The Health Secretary announced nearly £6 billion of capital investment over three years including £2.3 billion to transform diagnostic services and £2.1 billion to improve digital systems in hospitals and mental health centres.
Mr Javid told Times Radio on Monday: “In the last year, I’m pleased that we’ve seen I think 3,000 more doctors, 9,000 more nurses, but we do need a lot more.”
He stressed this was being addressed by the £12 billion-a-year boost for the NHS and social care, being paid for mainly by the 1.25 percentage point rise in National Insurance contributions.
However, many hospitals and surgeries are struggling to recruit staff, partly due to fewer EU workers after Brexit.
Richard Murray, head of health think tank The King’s Fund, told BBC Radio 4: “It’s odd that as we look towards the future this one great big keystone — how we’re going to handle NHS workforces and health and social care staffing — is still the missing piece.”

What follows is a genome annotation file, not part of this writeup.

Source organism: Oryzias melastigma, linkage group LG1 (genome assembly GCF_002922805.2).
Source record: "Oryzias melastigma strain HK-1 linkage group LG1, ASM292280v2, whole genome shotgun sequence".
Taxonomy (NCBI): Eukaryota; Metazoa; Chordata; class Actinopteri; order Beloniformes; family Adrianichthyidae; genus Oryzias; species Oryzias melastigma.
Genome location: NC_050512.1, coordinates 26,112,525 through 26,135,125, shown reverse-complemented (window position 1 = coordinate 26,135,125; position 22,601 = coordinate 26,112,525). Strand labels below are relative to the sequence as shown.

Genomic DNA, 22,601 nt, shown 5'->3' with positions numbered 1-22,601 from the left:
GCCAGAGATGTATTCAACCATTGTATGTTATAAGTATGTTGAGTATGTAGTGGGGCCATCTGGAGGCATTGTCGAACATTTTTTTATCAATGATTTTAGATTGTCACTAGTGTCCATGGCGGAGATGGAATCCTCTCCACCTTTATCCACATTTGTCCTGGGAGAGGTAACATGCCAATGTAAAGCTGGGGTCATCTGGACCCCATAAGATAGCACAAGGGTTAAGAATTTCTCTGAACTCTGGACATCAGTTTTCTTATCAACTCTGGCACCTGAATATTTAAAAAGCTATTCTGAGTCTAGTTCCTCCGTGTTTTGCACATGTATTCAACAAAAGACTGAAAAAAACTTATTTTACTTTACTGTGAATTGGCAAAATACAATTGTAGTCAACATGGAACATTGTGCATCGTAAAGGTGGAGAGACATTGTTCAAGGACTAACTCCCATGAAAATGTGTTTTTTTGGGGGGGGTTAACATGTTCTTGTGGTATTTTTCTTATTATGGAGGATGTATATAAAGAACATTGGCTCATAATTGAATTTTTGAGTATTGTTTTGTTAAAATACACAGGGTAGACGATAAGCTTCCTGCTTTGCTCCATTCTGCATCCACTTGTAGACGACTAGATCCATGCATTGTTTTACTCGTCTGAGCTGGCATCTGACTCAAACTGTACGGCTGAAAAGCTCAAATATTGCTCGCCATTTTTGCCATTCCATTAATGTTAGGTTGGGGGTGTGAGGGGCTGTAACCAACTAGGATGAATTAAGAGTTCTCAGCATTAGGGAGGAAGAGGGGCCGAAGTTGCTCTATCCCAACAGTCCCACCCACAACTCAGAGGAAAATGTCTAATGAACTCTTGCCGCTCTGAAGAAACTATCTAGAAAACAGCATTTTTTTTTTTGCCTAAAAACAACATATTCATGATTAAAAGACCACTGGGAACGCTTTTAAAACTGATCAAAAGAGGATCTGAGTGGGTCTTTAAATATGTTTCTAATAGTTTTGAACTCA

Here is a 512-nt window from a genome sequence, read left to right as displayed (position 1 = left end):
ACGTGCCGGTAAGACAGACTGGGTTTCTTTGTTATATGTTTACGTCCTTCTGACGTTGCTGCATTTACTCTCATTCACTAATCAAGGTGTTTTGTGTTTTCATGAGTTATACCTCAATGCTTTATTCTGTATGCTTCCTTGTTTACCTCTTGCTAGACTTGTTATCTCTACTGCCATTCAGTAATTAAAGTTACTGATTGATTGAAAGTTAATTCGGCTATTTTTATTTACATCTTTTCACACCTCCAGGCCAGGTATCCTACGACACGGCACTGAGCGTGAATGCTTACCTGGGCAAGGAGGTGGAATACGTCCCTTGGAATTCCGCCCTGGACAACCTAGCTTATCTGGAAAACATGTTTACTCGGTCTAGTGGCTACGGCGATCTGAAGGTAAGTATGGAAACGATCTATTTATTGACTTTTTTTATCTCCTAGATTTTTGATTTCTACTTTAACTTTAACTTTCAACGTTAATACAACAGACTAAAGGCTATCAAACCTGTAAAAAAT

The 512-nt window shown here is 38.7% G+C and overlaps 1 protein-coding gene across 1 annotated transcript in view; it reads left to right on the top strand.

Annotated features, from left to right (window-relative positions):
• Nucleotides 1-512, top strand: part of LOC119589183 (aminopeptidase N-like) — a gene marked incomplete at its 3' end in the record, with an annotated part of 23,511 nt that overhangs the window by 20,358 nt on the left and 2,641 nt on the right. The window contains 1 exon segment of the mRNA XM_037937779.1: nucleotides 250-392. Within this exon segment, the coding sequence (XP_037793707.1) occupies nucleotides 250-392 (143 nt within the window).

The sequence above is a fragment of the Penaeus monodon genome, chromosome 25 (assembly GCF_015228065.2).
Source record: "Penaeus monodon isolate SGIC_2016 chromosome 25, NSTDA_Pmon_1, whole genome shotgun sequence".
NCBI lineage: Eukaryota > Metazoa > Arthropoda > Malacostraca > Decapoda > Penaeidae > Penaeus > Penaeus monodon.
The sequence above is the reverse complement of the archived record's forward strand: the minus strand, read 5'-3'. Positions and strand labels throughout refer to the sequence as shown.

Currently, some 5.7 million people are on NHS waiting lists and this could rise to seven million. Mr Javid said it is “impossible to know” whether the NHS backlog will be cleared within three years despite the extra spending.
He also said he is “leaning towards” making Covid jabs compulsory for staff in England, with around 100,000 NHS workers not fully vaccinated.
The public sector pay freeze was expected to end and the national minimum and living wages to rise.
An extra £1.5 billion to boost a fund for transport infrastructure outside London to £7 billion as part of the Government’s “levelling up” agenda.
£2 billion to help councils build homes on brownfield sites.
£3 billion for the drive to create “a high wage, high skill economy”.
£2.6 billion to create up to 30,000 more schools place for children with special educational needs.
But Chancellor Rishi Sunak faces a number of challenges, not least a warning from the Bank of England’s new chief economist that inflation could rise above five per cent.